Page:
DS: As a gay man who was a theater kid in the late 80’s early 90’s, I witnessed the deaths of many men who could have been my mentors.  I remember one summer doing stock and a dancer passed out in rehearsal; the next week he was gone.  As a gay young man, I felt that my sexuality was a death sentence.  How did you as a writer approach capturing the devastation of HIV/AIDS at the time?  Now it is manageable and preventable and we have a generation of young people who did not experience the almost war zone like trauma of the late 80’s.  What lessons can they learn from this story?

I focused on the uncertainty, the fact that contracting this disease was this terrifying mystery that nobody had an answer to.  I focused on the humans and the humanity; when we think about historical events, especially tragedies, it’s easy to see the statistics and get overwhelmed and even easier to accept them as flat numbers on a page; it’s much harder to see the individuals in the stats.  And that was my challenge and what I felt was my obligation to the people who were affected, from those who passed away to those who watched their friends and family die and to those who continue to survive.

I’m not sure what lessons people will learn but I do think it’s vital to keep telling this story, especially from different angles; it’s so easy to forget, especially since AIDS is no longer the death sentence it once was, but the stigmas still exist.  I hope this story can continue the conversation into today and help us see the individuals in the tragedy.

DS: A Catholic priest is a character in your play.  What questions are you hoping to raise with the inclusion of a religious leader in a play about the early years of the AIDS Crisis?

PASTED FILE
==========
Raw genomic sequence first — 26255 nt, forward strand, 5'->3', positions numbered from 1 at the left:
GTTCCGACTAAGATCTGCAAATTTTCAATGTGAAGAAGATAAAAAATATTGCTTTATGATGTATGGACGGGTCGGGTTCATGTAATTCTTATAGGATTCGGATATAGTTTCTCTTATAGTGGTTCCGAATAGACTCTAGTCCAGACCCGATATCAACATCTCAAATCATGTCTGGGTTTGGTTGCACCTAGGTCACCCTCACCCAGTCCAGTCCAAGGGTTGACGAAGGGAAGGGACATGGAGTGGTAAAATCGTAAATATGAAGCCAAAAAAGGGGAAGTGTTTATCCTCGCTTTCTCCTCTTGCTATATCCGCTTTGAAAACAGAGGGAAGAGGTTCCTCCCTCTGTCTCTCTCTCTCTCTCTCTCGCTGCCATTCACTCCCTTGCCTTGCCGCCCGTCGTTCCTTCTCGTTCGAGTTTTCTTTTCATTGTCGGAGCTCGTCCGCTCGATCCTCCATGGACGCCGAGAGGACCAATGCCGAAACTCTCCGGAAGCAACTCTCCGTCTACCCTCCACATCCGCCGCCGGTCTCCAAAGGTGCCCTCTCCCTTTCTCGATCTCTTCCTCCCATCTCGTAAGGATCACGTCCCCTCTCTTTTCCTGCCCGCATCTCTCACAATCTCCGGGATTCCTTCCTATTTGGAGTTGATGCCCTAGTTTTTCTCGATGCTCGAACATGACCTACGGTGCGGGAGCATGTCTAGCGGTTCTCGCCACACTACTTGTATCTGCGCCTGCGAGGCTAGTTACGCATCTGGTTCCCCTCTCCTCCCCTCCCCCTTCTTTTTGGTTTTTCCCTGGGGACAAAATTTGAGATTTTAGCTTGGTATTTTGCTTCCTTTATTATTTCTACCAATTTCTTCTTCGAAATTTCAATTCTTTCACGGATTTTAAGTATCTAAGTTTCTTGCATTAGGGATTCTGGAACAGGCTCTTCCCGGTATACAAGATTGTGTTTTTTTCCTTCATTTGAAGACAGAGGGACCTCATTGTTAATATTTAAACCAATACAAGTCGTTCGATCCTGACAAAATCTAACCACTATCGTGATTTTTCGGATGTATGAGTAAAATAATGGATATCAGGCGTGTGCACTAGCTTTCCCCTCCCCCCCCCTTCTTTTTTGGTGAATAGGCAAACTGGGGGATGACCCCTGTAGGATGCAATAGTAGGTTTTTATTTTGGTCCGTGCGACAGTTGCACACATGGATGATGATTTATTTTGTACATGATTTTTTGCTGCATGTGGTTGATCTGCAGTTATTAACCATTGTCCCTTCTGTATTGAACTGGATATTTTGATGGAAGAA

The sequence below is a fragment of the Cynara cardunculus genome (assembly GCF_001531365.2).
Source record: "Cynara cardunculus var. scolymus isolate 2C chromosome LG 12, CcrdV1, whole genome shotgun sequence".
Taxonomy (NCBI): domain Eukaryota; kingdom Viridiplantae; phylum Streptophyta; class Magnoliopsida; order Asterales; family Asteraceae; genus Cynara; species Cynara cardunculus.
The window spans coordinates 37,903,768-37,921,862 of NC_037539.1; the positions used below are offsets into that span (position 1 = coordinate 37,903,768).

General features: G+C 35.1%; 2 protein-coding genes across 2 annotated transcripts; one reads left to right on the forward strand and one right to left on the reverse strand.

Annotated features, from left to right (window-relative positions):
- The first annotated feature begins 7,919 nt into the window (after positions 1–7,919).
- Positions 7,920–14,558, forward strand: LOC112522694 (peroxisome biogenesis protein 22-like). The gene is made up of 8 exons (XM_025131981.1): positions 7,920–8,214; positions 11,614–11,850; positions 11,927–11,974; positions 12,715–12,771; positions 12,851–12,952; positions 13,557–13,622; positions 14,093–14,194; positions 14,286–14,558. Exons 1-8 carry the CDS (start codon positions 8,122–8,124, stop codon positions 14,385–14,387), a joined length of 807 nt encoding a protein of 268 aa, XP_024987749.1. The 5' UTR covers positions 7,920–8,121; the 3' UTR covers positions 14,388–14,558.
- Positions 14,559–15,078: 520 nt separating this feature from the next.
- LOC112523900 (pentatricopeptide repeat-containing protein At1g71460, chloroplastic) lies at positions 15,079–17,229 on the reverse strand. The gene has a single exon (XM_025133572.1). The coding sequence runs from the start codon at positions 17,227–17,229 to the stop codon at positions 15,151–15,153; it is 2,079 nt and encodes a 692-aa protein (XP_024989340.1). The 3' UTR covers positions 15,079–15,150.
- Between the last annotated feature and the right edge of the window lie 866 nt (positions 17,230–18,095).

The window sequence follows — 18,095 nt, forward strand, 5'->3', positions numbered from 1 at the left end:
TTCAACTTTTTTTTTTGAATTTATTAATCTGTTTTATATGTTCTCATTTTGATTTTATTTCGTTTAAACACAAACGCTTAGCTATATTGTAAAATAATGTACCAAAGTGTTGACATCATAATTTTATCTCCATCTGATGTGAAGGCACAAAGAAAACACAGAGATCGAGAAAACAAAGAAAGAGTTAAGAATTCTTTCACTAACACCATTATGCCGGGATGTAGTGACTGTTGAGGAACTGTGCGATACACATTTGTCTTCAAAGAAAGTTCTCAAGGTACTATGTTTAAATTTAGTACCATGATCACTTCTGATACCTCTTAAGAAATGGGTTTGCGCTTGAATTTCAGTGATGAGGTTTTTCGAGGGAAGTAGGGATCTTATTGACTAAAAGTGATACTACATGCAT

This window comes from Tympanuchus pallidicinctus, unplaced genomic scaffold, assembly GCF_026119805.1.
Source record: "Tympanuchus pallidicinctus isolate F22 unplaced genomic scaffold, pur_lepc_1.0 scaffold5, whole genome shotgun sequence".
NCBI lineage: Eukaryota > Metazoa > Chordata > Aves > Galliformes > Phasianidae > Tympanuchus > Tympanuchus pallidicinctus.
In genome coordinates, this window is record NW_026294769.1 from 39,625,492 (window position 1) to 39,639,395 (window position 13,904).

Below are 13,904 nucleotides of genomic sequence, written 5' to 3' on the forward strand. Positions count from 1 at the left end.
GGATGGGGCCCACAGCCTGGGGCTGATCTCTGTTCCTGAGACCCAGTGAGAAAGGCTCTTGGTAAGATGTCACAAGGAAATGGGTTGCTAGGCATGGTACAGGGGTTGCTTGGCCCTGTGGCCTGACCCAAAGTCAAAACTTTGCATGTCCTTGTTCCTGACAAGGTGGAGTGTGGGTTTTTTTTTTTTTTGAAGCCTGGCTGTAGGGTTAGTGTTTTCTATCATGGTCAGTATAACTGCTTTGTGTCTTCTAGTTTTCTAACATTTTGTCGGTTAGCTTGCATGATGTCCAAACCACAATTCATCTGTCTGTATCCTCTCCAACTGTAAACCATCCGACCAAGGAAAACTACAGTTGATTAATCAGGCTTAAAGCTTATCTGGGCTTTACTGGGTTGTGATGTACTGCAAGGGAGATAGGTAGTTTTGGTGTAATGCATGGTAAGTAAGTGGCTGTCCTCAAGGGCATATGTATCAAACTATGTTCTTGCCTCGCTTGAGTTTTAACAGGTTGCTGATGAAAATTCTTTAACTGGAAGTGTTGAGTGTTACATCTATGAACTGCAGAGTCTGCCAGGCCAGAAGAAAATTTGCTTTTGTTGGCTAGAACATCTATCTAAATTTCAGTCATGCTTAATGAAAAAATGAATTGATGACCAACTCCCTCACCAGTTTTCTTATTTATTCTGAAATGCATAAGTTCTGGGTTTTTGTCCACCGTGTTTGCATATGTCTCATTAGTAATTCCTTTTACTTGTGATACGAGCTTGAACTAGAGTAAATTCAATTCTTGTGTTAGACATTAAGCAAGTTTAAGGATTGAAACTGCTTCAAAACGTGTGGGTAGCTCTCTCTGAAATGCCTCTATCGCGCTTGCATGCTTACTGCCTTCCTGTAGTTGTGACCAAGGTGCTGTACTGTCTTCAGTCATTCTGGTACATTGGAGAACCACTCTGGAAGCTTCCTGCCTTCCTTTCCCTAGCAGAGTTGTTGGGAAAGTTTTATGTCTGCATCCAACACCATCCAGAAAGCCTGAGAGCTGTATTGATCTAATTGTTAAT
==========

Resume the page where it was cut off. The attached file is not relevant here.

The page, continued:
I’m a practicing Catholic so my struggle with my religion often creeps its way into my plays.  As a bisexual woman, I’m at constant odds with my religion, parsing out my faith from its interpretation.  Religion, especially Catholicism, doesn’t hold as many shades of gray as life does; I believe we should honor those shades of gray even as we practice our faith.  It is not my intent for Father Jerome to be a villain, but to show what harm is done when the rigidity of a belief is held.  I hope to raise some questions of what is right and what is wrong and whether or not we should blindly follow teachings when faced with a more complex reality.

DS: The East Village in particular was ravaged by this disease.  What can our audiences expect from Retro’s production of We Are a Masterpiece and how do you hope it engages our community?

It’s so special to me that this play is receiving its world premiere here.  I think and audience can expect a very humane story that takes place during the AIDS crisis, one that contains hope in the face of despair as well as humor in the midst of struggle.  It is my hope that this play brings a remembering to the community and allows those who survived an emotional catharsis.  My largest hope is that this play allows for the conversation about AIDS and its realities to continue; there are more stories to tell.  So let’s tell them.

Tickets are available to WE ARE A MASTERPIECE here.